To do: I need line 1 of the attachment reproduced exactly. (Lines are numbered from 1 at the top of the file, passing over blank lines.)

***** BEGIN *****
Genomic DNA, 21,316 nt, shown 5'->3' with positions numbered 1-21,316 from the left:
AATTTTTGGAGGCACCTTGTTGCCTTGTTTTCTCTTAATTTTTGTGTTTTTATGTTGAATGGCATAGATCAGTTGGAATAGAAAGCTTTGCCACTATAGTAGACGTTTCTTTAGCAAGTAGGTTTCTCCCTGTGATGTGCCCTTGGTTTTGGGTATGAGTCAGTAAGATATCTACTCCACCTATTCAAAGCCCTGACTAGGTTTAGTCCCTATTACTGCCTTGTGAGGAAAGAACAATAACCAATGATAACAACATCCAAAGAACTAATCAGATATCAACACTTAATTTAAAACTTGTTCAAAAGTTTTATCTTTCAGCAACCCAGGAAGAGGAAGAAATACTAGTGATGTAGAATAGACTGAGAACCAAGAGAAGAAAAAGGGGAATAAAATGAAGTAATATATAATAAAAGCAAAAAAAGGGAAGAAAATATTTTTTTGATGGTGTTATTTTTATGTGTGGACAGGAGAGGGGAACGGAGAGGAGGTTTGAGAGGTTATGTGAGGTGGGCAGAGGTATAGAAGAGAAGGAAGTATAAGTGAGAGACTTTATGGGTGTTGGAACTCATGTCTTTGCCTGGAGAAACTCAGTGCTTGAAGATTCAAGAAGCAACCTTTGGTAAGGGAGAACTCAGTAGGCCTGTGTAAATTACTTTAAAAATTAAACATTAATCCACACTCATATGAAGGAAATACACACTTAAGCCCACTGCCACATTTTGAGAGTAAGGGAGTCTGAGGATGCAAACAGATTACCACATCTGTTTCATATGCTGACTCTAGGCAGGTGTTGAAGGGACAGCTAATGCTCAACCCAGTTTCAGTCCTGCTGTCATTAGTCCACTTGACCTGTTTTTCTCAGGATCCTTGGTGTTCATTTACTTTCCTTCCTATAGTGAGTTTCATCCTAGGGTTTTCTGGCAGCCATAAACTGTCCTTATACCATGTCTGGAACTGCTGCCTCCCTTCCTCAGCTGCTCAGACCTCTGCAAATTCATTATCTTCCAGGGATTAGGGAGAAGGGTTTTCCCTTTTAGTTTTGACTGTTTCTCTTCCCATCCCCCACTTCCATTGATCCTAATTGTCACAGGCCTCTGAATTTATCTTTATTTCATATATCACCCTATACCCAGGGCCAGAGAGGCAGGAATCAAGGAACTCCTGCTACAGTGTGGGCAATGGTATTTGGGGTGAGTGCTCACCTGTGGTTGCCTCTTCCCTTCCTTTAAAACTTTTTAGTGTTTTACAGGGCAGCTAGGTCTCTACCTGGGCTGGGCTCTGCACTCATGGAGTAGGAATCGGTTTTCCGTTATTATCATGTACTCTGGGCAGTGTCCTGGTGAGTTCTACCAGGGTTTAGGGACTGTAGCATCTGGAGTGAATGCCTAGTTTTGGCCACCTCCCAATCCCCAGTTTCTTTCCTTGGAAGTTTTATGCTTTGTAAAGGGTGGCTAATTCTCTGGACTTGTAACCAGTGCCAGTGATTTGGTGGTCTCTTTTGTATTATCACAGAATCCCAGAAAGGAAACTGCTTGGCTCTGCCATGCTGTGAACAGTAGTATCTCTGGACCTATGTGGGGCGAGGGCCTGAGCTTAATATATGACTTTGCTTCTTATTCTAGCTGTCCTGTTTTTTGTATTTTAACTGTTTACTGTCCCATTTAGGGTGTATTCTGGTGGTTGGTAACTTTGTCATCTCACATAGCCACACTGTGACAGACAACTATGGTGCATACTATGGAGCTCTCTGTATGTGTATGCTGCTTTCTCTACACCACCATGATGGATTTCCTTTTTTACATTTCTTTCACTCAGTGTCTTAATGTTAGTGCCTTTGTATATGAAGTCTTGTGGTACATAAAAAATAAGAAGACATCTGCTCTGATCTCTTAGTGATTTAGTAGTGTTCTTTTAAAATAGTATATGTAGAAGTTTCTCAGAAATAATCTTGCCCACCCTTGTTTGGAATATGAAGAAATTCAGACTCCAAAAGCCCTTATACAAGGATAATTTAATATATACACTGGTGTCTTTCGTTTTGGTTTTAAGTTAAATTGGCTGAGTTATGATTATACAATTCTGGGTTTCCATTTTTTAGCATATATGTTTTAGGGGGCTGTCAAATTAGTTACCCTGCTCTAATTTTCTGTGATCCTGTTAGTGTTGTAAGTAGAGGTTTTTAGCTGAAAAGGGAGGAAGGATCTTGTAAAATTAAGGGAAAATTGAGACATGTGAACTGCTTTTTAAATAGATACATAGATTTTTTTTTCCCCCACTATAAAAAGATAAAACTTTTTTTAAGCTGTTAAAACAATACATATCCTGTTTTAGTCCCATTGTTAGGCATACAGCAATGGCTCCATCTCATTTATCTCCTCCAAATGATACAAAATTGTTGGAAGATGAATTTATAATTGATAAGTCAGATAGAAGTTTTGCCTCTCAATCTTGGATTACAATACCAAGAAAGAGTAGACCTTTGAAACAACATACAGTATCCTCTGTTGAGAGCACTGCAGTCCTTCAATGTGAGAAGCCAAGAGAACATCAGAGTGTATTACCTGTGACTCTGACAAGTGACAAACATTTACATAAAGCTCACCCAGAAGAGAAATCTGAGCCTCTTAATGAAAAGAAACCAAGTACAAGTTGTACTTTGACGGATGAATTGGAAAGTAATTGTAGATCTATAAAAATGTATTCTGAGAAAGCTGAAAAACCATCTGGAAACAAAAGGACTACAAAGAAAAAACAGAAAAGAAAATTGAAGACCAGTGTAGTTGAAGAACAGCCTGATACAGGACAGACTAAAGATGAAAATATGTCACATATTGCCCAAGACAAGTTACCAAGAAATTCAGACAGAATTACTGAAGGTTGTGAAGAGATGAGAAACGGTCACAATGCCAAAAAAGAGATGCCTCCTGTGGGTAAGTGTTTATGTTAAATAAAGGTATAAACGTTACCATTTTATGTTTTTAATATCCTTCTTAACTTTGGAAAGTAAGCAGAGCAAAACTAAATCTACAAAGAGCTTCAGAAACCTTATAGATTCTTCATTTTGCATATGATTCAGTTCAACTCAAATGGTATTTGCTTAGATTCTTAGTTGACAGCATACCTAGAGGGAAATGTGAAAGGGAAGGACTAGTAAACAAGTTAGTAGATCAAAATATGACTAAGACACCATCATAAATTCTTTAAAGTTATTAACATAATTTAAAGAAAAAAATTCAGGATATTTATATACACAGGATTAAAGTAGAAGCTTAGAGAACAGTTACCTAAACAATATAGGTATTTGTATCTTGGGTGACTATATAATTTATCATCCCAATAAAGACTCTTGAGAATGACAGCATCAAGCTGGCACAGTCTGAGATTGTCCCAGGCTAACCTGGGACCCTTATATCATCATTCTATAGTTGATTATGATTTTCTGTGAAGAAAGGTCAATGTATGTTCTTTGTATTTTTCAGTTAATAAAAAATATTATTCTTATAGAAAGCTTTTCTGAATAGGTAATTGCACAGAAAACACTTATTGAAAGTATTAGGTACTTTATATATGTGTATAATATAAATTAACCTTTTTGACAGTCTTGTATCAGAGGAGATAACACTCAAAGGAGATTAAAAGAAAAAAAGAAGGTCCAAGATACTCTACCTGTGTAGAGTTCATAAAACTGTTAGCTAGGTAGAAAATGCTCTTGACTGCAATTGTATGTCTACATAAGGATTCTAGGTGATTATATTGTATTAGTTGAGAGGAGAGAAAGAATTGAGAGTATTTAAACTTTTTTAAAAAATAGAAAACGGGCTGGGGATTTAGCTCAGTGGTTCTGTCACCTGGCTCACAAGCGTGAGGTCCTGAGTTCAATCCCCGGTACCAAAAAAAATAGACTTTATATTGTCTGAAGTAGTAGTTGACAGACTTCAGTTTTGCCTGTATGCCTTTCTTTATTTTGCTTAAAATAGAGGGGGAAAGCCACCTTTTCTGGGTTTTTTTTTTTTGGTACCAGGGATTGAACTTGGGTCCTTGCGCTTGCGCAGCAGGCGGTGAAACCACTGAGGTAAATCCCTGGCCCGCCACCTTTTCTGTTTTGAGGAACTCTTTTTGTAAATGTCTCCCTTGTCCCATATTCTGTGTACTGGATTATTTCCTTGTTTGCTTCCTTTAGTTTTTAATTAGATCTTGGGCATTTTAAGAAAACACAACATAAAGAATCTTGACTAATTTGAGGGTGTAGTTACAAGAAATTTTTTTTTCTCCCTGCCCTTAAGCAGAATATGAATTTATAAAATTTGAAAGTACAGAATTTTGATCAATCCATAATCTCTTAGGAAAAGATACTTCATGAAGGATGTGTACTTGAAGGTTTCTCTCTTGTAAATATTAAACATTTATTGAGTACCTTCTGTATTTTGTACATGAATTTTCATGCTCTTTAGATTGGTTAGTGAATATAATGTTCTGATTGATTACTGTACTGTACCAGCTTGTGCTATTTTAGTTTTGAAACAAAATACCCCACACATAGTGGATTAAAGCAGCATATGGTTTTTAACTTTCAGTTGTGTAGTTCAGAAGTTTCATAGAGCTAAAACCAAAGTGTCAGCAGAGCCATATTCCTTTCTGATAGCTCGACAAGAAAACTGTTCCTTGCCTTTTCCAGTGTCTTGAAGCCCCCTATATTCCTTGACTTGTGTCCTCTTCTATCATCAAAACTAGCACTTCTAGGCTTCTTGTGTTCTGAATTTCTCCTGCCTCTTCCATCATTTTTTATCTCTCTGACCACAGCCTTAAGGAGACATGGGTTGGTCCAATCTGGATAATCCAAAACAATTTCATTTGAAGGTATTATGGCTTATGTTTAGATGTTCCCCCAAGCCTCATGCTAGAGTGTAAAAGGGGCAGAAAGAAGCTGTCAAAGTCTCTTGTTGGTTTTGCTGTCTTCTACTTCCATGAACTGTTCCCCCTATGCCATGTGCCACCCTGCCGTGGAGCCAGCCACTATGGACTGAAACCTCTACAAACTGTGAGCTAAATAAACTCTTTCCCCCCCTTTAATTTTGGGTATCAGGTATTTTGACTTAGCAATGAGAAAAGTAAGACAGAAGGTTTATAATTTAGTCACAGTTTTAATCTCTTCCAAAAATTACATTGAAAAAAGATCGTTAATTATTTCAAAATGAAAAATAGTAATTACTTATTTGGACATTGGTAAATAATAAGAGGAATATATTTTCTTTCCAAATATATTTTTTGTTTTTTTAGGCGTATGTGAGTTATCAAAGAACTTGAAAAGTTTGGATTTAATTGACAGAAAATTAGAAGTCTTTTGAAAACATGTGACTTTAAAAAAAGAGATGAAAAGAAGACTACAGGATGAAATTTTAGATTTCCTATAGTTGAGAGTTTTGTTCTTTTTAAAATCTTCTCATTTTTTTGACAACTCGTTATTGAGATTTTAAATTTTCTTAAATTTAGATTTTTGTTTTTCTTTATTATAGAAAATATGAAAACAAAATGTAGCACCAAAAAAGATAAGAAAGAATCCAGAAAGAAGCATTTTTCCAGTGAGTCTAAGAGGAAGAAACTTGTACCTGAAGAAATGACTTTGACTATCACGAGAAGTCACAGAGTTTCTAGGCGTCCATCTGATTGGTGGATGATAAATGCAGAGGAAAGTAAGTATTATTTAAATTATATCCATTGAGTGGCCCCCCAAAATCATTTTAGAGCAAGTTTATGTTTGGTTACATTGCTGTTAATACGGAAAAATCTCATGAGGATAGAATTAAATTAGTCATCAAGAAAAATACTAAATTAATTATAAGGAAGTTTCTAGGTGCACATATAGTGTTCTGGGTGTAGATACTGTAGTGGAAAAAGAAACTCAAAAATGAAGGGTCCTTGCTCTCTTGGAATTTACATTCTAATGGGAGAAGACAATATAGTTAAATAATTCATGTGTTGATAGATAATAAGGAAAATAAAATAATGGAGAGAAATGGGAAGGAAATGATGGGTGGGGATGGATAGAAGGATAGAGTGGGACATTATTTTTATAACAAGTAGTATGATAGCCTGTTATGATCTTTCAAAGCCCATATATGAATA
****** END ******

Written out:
Genomic DNA, 21,316 nt, shown 5'->3' with positions numbered 1-21,316 from the left: